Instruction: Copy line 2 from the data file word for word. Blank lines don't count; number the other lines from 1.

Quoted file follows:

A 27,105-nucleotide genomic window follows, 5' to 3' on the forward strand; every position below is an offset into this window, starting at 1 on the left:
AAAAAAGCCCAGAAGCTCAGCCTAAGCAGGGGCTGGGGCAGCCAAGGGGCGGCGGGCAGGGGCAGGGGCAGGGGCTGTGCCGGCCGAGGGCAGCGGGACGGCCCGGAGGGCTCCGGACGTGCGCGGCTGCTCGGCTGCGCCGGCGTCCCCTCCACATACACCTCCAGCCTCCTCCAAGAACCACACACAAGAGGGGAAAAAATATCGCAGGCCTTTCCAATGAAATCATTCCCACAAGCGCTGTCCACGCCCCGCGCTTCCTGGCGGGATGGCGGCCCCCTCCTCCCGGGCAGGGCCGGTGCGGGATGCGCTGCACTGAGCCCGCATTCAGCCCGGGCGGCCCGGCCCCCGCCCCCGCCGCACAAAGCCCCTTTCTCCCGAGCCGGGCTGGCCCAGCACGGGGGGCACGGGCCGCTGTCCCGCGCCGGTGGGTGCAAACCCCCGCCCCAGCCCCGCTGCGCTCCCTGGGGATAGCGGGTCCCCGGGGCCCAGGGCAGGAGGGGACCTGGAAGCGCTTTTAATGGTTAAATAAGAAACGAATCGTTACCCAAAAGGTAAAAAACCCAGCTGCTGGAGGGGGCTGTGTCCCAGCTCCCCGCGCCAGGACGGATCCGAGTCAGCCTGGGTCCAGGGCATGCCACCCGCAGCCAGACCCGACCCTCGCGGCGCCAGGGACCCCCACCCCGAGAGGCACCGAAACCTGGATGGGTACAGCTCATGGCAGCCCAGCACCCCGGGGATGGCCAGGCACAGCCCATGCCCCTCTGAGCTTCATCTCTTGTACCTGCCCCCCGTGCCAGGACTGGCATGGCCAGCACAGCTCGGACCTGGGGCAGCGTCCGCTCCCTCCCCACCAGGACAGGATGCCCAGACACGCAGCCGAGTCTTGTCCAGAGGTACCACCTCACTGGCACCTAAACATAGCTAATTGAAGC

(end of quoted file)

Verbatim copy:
AAAAAAGCCCAGAAGCTCAGCCTAAGCAGGGGCTGGGGCAGCCAAGGGGCGGCGGGCAGGGGCAGGGGCAGGGGCTGTGCCGGCCGAGGGCAGCGGGACGGCCCGGAGGGCTCCGGACGTGCGCGGCTGCTCGGCTGCGCCGGCGTCCCCTCCACATACACCTCCAGCCTCCTCCAAGAACCACACACAAGAGGGGAAAAAATATCGCAGGCCTTTCCAATGAAATCATTCCCACAAGCGCTGTCCACGCCCCGCGCTTCCTGGCGGGATGGCGGCCCCCTCCTCCCGGGCAGGGCCGGTGCGGGATGCGCTGCACTGAGCCCGCATTCAGCCCGGGCGGCCCGGCCCCCGCCCCCGCCGCACAAAGCCCCTTTCTCCCGAGCCGGGCTGGCCCAGCACGGGGGGCACGGGCCGCTGTCCCGCGCCGGTGGGTGCAAACCCCCGCCCCAGCCCCGCTGCGCTCCCTGGGGATAGCGGGTCCCCGGGGCCCAGGGCAGGAGGGGACCTGGAAGCGCTTTTAATGGTTAAATAAGAAACGAATCGTTACCCAAAAGGTAAAAAACCCAGCTGCTGGAGGGGGCTGTGTCCCAGCTCCCCGCGCCAGGACGGATCCGAGTCAGCCTGGGTCCAGGGCATGCCACCCGCAGCCAGACCCGACCCTCGCGGCGCCAGGGACCCCCACCCCGAGAGGCACCGAAACCTGGATGGGTACAGCTCATGGCAGCCCAGCACCCCGGGGATGGCCAGGCACAGCCCATGCCCCTCTGAGCTTCATCTCTTGTACCTGCCCCCCGTGCCAGGACTGGCATGGCCAGCACAGCTCGGACCTGGGGCAGCGTCCGCTCCCTCCCCACCAGGACAGGATGCCCAGACACGCAGCCGAGTCTTGTCCAGAGGTACCACCTCACTGGCACCTAAACATAGCTAATTGAAGC